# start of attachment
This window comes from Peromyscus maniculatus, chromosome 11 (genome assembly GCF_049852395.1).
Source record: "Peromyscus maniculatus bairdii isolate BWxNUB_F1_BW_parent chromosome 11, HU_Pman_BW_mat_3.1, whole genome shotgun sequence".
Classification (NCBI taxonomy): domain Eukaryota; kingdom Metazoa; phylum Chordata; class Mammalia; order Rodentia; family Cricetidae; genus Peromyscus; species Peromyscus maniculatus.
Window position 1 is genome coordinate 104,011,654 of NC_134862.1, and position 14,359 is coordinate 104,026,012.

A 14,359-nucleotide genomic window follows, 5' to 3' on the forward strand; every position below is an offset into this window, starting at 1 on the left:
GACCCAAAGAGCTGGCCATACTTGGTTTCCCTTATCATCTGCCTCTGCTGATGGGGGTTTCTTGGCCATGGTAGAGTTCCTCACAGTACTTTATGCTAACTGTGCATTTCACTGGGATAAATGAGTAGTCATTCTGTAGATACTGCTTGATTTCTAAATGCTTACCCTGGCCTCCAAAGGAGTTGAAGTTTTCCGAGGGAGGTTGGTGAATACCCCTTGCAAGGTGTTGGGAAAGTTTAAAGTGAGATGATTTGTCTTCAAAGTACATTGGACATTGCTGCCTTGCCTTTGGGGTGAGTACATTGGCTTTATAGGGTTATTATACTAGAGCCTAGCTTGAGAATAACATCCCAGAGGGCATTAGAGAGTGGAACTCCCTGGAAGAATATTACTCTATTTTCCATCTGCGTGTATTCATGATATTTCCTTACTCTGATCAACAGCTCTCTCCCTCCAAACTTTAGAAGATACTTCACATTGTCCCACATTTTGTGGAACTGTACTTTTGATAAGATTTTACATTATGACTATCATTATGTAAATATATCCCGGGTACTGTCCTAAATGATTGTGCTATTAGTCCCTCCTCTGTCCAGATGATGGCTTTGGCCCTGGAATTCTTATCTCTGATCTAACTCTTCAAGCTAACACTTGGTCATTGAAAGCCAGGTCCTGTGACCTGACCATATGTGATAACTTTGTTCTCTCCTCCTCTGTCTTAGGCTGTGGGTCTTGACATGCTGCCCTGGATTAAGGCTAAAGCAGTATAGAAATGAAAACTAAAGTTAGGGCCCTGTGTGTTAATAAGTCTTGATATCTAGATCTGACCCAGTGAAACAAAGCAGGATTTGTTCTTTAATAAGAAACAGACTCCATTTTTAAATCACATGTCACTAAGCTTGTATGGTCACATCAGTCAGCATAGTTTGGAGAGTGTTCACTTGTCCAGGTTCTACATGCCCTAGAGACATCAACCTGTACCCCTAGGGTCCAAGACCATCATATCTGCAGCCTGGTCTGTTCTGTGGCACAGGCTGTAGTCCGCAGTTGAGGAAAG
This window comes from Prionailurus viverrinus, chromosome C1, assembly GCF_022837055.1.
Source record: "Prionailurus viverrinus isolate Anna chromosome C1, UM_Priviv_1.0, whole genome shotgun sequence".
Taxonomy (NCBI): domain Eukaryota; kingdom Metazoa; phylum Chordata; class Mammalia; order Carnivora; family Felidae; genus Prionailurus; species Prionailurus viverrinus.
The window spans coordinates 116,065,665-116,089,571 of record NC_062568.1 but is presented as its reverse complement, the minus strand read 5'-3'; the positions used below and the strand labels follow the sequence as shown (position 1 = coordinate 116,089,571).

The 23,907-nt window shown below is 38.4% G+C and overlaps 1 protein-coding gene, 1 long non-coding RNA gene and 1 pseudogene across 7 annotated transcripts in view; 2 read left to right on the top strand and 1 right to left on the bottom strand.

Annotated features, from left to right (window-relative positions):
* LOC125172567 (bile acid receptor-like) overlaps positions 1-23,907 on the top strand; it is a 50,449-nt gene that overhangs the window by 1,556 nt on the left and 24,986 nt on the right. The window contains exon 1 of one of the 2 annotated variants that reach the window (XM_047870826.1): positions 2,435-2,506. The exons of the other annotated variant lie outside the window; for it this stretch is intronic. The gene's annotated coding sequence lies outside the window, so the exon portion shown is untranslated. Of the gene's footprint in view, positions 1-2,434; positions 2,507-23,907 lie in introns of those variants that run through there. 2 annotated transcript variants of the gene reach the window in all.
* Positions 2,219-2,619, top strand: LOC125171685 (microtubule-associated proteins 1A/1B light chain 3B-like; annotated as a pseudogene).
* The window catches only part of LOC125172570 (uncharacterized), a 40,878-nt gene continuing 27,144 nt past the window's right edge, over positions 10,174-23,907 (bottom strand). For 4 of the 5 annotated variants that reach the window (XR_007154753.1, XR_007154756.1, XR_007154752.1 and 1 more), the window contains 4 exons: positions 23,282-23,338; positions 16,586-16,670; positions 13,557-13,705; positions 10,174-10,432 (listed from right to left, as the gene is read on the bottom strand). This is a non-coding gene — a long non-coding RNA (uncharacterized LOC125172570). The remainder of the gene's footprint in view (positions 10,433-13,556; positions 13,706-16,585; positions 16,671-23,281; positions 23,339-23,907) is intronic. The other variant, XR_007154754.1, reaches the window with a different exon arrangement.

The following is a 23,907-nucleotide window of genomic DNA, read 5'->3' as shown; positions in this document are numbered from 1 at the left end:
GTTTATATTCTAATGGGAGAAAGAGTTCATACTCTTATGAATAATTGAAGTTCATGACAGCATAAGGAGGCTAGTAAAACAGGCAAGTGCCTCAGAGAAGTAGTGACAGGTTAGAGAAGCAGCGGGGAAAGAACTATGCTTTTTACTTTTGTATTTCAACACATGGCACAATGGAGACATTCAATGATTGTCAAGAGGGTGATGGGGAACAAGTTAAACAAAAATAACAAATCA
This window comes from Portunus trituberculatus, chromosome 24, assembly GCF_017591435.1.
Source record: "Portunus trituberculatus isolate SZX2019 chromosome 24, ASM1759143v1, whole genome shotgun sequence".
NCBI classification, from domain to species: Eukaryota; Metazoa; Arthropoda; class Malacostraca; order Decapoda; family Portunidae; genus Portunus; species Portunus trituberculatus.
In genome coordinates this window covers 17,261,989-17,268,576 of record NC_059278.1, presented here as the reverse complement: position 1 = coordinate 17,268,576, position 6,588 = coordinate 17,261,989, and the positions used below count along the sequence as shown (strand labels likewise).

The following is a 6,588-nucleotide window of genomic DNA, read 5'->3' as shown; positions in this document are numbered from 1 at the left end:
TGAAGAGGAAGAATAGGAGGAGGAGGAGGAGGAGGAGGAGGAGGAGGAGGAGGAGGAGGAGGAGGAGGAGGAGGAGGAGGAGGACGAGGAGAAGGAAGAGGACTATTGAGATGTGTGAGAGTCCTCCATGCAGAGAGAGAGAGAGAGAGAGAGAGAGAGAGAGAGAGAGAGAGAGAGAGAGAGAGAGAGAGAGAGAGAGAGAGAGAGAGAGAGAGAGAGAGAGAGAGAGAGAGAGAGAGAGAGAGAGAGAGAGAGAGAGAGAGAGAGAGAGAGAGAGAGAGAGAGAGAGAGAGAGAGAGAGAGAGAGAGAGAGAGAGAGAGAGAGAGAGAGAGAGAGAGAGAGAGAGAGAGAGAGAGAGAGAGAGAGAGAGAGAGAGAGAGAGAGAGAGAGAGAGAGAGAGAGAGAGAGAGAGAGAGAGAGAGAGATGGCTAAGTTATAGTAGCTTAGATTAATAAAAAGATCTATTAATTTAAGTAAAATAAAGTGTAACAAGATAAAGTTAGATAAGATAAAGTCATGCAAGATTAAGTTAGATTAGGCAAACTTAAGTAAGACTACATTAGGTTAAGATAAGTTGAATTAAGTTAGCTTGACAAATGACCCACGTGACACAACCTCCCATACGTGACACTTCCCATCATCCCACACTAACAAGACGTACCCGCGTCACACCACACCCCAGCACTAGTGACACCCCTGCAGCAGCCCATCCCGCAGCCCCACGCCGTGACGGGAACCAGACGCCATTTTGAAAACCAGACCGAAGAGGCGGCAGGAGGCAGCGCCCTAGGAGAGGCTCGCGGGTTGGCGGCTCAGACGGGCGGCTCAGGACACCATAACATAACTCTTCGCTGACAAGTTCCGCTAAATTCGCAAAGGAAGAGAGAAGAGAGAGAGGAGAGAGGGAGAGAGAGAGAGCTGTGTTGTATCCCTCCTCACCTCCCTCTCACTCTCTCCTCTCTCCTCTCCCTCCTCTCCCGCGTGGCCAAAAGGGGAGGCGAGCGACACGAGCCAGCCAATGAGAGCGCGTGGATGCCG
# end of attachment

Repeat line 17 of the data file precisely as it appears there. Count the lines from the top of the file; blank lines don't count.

GTTTATATTCTAATGGGAGAAAGAGTTCATACTCTTATGAATAATTGAAGTTCATGACAGCATAAGGAGGCTAGTAAAACAGGCAAGTGCCTCAGAGAAGTAGTGACAGGTTAGAGAAGCAGCGGGGAAAGAACTATGCTTTTTACTTTTGTATTTCAACACATGGCACAATGGAGACATTCAATGATTGTCAAGAGGGTGATGGGGAACAAGTTAAACAAAAATAACAAATCA